SpaceX’s next astronaut launch delayed due to a known problem

SpaceX Falcon 9 USSF GPS III satellite

In a blog post, the National Aeronautics and Space Agency (NASA) has announced that it will delay the launch of its upcoming commercial crew program (CCP) on the International Space Station (ISS). Agency officials had earlier planned to operate the launch later this month via SpaceX’s Crew Dragon Capsule spacecraft.

The SpaceX Crew Dragon is now slated for launch in the first half of November

Today’s delay marks the second delay for the Crew 1 mission, which is the first step in NASA and SpaceX’s efforts to build a sustainable commercial low-earth orbit (LEO) economy as the aircraft prepares to resume human flight for the ISS in the United States.

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During the briefing conducted for the launch mission, NASA and SpaceX representatives expressed their confidence in Crew Dragon. The capsule is an upgrade of Cargo Dragon developed by SpaceX for NASA’s Commercial Response Services Program (CRS). SpaceX has helped reduce the cost of flights compared to international alternatives through cargo flights to the ISS.

NASA said today that the delay was attributed to the Falcon 9’s propulsion system. The partial-reusable launch vehicle is the backbone of SpaceX’s entire launch portfolio. It has reused its engines, such as NASA’s space shuttle, and with the SpaceX Falcon 9, Starlink operates other cargo launches, including the company’s satellite for the Internet constellation.

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The problem has been revealed in the gas generators of the Marlin 1D rocket engines of the launch vehicles. This did not happen on the NASA mission and will use the extra time to test and review the system, according to the SpaceX agency.

Despite still being a startup, SpaceX has created an aggressive schedule of launch cads as it competes with larger companies. The set’s manifesto includes launches in both the private and non-private sectors. Both it and the United Launch Alliance have experienced a series of launch delays over the past few weeks.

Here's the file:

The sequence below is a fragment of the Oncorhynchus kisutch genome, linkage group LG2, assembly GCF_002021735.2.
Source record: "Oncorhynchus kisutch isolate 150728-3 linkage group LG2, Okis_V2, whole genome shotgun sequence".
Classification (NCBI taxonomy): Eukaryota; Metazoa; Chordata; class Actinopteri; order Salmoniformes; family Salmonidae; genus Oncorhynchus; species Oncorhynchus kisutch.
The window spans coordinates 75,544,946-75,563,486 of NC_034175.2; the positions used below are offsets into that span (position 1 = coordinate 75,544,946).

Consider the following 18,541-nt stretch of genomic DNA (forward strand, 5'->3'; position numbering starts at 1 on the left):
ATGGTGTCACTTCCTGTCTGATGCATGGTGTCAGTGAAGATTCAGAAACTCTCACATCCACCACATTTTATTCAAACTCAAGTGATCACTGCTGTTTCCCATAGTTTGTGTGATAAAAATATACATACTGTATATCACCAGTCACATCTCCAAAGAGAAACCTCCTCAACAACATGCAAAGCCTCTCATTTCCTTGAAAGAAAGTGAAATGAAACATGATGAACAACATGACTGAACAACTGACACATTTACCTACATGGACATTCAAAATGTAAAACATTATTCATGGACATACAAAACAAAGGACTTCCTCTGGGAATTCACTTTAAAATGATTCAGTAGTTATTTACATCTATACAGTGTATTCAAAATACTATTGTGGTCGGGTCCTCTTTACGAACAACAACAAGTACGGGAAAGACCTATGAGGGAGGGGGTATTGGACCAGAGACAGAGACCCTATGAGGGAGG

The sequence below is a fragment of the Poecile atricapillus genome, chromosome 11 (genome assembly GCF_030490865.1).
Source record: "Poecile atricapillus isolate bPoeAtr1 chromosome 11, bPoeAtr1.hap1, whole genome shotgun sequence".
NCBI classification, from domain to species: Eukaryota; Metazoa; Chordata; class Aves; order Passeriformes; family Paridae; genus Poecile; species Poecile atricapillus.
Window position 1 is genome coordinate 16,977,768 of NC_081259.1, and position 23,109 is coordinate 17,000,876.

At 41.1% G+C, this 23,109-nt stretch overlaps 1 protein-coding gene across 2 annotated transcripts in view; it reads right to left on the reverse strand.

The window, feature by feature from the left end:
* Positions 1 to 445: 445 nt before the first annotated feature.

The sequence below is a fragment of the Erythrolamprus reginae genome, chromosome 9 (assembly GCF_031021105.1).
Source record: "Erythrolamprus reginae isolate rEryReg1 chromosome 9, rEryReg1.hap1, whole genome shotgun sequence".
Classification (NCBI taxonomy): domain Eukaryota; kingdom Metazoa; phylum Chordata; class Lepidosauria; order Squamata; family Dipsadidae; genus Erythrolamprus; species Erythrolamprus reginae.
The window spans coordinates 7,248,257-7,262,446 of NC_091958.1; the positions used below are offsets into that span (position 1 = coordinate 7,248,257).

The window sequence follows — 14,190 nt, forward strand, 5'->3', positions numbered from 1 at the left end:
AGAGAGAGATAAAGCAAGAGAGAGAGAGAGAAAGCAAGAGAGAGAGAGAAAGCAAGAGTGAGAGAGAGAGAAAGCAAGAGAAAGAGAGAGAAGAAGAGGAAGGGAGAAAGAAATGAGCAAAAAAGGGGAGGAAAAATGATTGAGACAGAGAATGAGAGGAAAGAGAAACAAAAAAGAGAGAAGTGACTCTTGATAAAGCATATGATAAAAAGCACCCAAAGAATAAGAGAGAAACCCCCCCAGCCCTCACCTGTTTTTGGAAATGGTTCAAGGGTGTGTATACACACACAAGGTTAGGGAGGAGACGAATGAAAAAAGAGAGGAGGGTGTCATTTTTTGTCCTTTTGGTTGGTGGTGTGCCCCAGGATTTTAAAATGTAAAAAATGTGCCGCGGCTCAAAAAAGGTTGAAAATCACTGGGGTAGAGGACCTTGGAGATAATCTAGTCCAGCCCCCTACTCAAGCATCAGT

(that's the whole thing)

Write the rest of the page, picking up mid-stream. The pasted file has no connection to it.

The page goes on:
SpaceX’s Crew Dragon spacecraft during an assembly on October 2, 2020 at the Cape Canaveral Air Force Station in Florida. Image: NASA Commercial Crew Program Blog

The engine components of the Falcon 9 are delayed for critical testing for ignition

During its review, SpaceX will study the Falcon 9’s gas generator; Merlin is an important part of 1D engines. The generator ensures that the engine’s combustion chamber receives the pressed fuel from the tanks and that its start marks the first stage of combustion of a launch vehicle. Just moments after the launch of SpaceX, the company discovered a similar problem with the Falcon 9, the fourth GPS-III satellite carrier of the Space Force.

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SpaceX also had to get off the GPS launch earlier this month due to increased pressure on the Falcon 9’s gas generator. This was revealed by Elon Musk on his Twitter page, while acknowledging the hard work that the executive has done due to the release of SpaceX.

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New launch target for Crew-1 mission “Sooner than mid-November “ NASA said in today’s post. A brand new Falcon 9 booster is being used for the SpaceX mission, which NASA will also use to fly astronauts on its second CCP mission. The mission will re-use the Dragon Capsule that brought astronauts Bohnken and Harley to ISS in May this year and launched man-made spaceflight from U.S. soil.

In Crew-1, SpainX and NASA will send four astronauts to the ISS, doubling the size of the crew compared to Benhaken and Harley’s Dragon Endeavor. Crew-1’s crew will complete a six-month science mission to the orbiting space station and fully test the patience of the Dragon capsule. The SpaceX spacecraft was designed to run for 210 days when docked with the ISS, its solar panels meeting NASA expectations during the Demo-2 launch.

The Crew Dragon will also show an improvement in its heat tolerance compared to what it took with two astronauts before 2020. A result was tested on a NASA arc jet.

Kathy Luders, associate administrator at NASA’s Human Exploration and Operations Mission Directorate, also commented on SpaceX’s launch cadence. He remained optimistic and commented that,

“With the high capabilities of the SpaceX high mission, it truly gives us incredible insights into this commercial approach and helps us make informed decisions about the status of our missions. Teams are working on this search engine, and we should be smarter in the coming weeks.”

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